Skip to contents

Denver enacts stricter rules for universities as coronavirus outbreaks spread at campuses

Denver’s decision comes as outbreaks at the University of Colorado Boulder are threatening in-person learning, and Colorado College has moved mostly remote

By Jason Gonzales, Chalkbeat Colorado

This story was originally published by Chalkbeat Colorado. More at

Denver public health officials enacted stricter rules for area colleges and their students on Thursday after a series of outbreaks at three of the city’s universities.


The latest from the coronavirus outbreak in Colorado:

  • LIVE BLOG: The latest on closures, restrictions and other major updates.
  • MAP: Cases and deaths in Colorado.
  • TESTINGHere’s where to find a community testing site. The state is now encouraging anyone with symptoms to get tested.
  • VACCINE HOTLINE: Get up-to-date information.
  • STORYColorado is in its fourth coronavirus wave as more contagious variants become dominant among cases


The health department will require colleges to conduct daily health screenings, increase efforts to ensure mask compliance, limit campus visitors, and submit a compliance plan to health officials. Schools will also need to enforce punishment for noncompliance.

The stricter rules underscore the hazard of students returning to colleges and getting into the swing of campus life.

Denver’s decision comes as outbreaks at the University of Colorado Boulder are threatening in-person learning, and Colorado College has moved mostly remote. Meanwhile, universities around the country are also grappling with clusters of cases traced to rulebreaking on campuses and in student communities.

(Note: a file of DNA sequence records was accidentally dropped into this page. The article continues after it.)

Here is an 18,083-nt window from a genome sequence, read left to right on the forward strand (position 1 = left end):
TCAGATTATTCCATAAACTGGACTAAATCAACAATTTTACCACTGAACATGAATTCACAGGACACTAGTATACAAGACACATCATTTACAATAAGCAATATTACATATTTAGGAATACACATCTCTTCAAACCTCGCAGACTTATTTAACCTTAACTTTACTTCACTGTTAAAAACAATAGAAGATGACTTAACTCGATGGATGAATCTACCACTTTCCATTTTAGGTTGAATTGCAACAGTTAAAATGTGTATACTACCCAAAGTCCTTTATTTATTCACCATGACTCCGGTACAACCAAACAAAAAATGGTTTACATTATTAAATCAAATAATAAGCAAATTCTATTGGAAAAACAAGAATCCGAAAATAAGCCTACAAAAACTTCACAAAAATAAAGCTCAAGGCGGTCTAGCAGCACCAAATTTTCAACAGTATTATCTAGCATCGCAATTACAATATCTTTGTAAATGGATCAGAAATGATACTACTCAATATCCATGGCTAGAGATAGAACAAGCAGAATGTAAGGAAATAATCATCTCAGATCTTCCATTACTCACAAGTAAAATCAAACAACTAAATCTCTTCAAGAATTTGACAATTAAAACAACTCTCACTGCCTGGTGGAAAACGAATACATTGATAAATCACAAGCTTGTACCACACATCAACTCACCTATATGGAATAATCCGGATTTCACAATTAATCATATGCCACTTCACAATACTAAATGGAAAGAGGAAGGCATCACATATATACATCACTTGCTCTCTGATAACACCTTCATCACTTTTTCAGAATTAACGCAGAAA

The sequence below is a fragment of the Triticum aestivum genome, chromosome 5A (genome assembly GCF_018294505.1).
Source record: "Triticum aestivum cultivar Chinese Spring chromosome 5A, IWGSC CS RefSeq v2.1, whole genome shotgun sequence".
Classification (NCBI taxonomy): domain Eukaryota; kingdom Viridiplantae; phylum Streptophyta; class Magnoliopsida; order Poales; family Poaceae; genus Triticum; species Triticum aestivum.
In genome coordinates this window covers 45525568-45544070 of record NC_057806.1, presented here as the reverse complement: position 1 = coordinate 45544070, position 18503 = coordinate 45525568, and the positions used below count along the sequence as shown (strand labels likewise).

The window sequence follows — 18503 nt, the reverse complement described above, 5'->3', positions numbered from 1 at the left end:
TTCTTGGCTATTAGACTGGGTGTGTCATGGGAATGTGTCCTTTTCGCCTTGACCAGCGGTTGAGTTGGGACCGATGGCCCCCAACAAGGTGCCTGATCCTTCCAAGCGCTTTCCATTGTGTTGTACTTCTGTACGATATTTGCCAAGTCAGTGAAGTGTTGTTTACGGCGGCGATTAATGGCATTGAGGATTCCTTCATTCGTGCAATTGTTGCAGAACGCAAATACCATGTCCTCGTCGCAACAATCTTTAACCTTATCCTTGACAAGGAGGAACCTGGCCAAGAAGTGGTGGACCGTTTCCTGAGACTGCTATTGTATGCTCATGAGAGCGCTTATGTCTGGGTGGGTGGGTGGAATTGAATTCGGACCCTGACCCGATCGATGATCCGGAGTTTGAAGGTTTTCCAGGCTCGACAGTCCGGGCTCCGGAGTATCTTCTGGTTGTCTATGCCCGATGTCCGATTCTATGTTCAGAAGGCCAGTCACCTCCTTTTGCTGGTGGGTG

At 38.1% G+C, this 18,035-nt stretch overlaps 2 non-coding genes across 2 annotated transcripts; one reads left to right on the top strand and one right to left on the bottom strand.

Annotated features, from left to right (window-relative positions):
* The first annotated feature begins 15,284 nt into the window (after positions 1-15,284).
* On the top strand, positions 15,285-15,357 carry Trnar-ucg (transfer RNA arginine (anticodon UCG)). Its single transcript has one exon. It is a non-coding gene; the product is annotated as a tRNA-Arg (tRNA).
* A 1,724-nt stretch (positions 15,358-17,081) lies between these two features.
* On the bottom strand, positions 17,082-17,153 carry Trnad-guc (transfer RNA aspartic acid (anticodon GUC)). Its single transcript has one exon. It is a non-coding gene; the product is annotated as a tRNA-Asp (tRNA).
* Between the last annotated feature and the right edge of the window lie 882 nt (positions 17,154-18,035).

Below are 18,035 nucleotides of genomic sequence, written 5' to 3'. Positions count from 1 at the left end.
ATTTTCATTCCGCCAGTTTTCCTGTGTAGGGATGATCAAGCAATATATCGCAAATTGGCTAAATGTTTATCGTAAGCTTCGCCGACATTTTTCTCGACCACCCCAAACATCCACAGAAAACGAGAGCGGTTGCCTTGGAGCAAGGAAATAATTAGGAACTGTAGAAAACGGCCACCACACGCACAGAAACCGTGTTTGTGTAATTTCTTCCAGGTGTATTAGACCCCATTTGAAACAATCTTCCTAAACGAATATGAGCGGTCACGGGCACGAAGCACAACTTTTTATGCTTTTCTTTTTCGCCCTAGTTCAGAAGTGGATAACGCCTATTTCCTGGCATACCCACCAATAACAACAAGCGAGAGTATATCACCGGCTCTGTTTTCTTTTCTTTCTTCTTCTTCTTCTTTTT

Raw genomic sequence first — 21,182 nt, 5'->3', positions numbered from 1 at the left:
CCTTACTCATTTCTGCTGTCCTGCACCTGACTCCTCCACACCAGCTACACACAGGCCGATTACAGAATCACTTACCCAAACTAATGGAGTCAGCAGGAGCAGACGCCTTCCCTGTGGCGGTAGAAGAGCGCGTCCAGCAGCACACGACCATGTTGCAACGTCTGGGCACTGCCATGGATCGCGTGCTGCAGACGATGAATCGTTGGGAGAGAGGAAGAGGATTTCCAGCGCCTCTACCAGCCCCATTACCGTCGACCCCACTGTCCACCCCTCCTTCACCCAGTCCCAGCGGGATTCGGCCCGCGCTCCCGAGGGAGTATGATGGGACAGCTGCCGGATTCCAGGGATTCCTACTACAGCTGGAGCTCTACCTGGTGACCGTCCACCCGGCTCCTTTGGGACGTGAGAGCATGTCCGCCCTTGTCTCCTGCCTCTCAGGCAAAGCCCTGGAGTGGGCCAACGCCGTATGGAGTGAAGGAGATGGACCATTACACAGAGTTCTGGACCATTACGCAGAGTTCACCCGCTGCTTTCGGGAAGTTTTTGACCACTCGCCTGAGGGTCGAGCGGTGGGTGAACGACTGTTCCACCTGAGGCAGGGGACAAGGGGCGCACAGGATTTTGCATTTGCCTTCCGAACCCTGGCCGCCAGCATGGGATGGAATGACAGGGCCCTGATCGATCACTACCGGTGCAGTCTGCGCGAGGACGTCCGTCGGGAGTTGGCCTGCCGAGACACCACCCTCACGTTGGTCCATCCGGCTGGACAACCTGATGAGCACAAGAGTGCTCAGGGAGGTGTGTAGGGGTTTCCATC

MORE: Boulder, seeking to stop coronavirus surge, bans all gatherings among 18 to 22 year olds until Oct. 8

“I know the gatherings that usually happen at the beginning of a new school year and other campus activities are an important part of college life,” Denver Mayor Michael Hancock said. “I can tell you, I for one truly enjoyed it when I was a student and on campus. But we have got to recognize that this is different, this year is different. Students have to take these public health measures seriously.”

While most students are complying with health orders, Denver Department of Public Health and Environment Executive Director Robert McDonald said outbreaks can get out of hand quickly. He hopes the order will head off other outbreaks.


The Colorado Sun has no paywall, meaning readers do not have to pay to access stories. We believe vital information needs to be seen by the people impacted, whether it’s a public health crisis, investigative reporting or keeping lawmakers accountable.

This reporting depends on support from readers like you. For just $5/month, you can invest in an informed community.